Health Highlights: June 5, 2018
Here are some of the latest health and medical news developments, compiled by the editors of HealthDay:
Opioid Antidote Naloxone Recalled
A recall of the opioid overdose antidote Naloxone was announced Monday.
The U.S. Food and Drug Administration said the recall was triggered by the possibility of "loose particulate matter on the syringe plunger" that could pose a number of health risks, CNN reported.
Those risks include "local irritation, allergic reactions," and a range of cardiovascular issues, including blood clots, according to the FDA.
The agency has not received any reports of patient harm from the recalled Naloxone, made by Hospira.
The recall covers single use sterile cartridge units with lot numbers 72680LL and 76510LL in 0.4 mg/ml, 1 mL in, and 2.5 mL strengths that were distributed to wholesalers, distributors and hospitals in the U.S., Puerto Rico and Guam between February 2017 and February 2018, CNN reported.
Hospira said distributors and retailers should not use or distribute the recalled Naloxone and should alert stores, pharmacies and hospitals and others who have received it.
Veterans Face Long Wait Times Under VA Private Health Care Program
U.S. veteran are facing long wait times under a Veterans Affairs program that enables them to see private doctors, according to a report released Monday by the Government Accountability Office.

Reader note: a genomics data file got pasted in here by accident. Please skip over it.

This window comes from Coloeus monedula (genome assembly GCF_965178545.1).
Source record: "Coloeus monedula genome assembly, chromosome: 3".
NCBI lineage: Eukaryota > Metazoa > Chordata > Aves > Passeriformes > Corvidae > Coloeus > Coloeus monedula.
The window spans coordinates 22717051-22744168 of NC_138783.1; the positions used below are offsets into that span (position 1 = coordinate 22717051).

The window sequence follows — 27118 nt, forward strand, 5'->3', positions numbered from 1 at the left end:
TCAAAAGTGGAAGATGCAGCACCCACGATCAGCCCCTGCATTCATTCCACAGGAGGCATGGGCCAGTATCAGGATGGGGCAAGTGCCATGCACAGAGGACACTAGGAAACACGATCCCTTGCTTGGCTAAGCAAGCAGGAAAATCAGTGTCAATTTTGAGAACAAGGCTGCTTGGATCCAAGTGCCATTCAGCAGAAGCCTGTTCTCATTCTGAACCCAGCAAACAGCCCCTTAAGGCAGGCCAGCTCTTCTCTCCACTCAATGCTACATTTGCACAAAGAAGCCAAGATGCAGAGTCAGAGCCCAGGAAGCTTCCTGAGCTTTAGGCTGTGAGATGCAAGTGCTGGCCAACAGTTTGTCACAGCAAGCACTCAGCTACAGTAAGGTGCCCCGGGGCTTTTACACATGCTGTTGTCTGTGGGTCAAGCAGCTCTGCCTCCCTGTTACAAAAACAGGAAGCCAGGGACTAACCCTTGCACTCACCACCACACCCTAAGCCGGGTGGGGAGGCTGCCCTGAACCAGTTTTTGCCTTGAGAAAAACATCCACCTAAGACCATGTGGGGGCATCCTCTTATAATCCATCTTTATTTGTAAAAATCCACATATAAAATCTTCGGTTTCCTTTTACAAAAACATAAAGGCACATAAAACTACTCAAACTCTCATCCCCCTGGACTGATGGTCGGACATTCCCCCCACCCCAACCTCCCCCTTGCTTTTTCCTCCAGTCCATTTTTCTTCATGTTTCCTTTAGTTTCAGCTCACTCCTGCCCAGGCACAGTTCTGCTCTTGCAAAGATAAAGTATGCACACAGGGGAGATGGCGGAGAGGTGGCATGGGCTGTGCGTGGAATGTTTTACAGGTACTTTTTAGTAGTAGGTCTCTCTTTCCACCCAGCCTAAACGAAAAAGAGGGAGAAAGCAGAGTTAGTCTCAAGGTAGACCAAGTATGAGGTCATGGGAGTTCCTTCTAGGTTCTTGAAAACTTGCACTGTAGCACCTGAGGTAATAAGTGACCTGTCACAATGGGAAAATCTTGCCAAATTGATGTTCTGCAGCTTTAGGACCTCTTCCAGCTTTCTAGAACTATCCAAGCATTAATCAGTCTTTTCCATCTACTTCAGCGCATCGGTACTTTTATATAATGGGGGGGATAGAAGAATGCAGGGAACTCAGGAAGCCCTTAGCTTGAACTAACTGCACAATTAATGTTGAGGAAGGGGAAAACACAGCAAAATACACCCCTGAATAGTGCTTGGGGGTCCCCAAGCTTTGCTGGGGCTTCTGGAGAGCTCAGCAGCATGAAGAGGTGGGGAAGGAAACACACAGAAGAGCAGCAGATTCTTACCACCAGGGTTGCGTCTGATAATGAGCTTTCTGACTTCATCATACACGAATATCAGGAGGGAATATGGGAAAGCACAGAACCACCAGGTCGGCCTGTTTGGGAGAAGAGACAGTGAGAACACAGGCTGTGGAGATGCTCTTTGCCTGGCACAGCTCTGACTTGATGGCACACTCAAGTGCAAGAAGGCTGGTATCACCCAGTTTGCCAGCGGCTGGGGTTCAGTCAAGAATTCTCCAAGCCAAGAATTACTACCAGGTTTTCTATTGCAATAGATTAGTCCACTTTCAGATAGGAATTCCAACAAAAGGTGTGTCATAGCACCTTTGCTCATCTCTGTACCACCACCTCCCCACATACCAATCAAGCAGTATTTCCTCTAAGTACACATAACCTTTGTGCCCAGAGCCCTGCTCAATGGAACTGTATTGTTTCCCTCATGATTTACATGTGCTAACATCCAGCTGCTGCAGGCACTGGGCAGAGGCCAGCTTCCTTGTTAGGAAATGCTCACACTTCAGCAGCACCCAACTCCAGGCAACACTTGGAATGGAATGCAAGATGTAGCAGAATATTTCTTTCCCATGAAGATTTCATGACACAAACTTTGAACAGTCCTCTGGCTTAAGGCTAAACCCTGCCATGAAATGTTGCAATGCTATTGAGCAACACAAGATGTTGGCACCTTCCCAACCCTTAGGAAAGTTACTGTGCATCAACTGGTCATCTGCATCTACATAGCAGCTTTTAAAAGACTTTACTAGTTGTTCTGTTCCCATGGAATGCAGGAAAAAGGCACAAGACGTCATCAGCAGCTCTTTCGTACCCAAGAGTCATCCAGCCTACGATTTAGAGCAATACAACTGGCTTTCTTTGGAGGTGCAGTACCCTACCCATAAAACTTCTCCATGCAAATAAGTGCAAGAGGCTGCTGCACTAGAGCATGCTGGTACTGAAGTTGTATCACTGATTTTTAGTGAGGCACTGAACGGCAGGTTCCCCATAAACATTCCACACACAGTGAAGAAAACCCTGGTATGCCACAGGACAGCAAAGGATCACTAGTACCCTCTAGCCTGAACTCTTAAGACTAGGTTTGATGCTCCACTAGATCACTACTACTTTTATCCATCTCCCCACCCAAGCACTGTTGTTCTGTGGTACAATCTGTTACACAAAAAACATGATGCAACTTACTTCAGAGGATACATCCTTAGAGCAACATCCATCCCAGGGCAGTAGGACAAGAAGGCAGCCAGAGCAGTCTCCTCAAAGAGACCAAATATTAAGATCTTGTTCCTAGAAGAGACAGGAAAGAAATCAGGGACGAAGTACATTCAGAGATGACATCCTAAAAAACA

The Veterans Choice program promises to provide care within 30 days, but veterans often have to wait 51 to 64 days to see private doctors, the Associated Press reported.
Reasons for the long waits include poor record keeping and faulty data, the GAO said.
"We found numerous operational and oversight weaknesses with VHA's management of scheduling veterans' medical appointments through the Choice program," the GAO investigators wrote.
They warned that there will be problems as the VA attempts to expand the program, something that's expected to be signed into law Wednesday by President Donald Trump, who claims that expansion of the program will help reduce long wait times at VA medical centers.
The VA said in a written response that it's trying to improve communication with private doctors and to modify the Choice program, but said the "practical reality" is that veterans will not always get appointments within 30 days, the AP reported.
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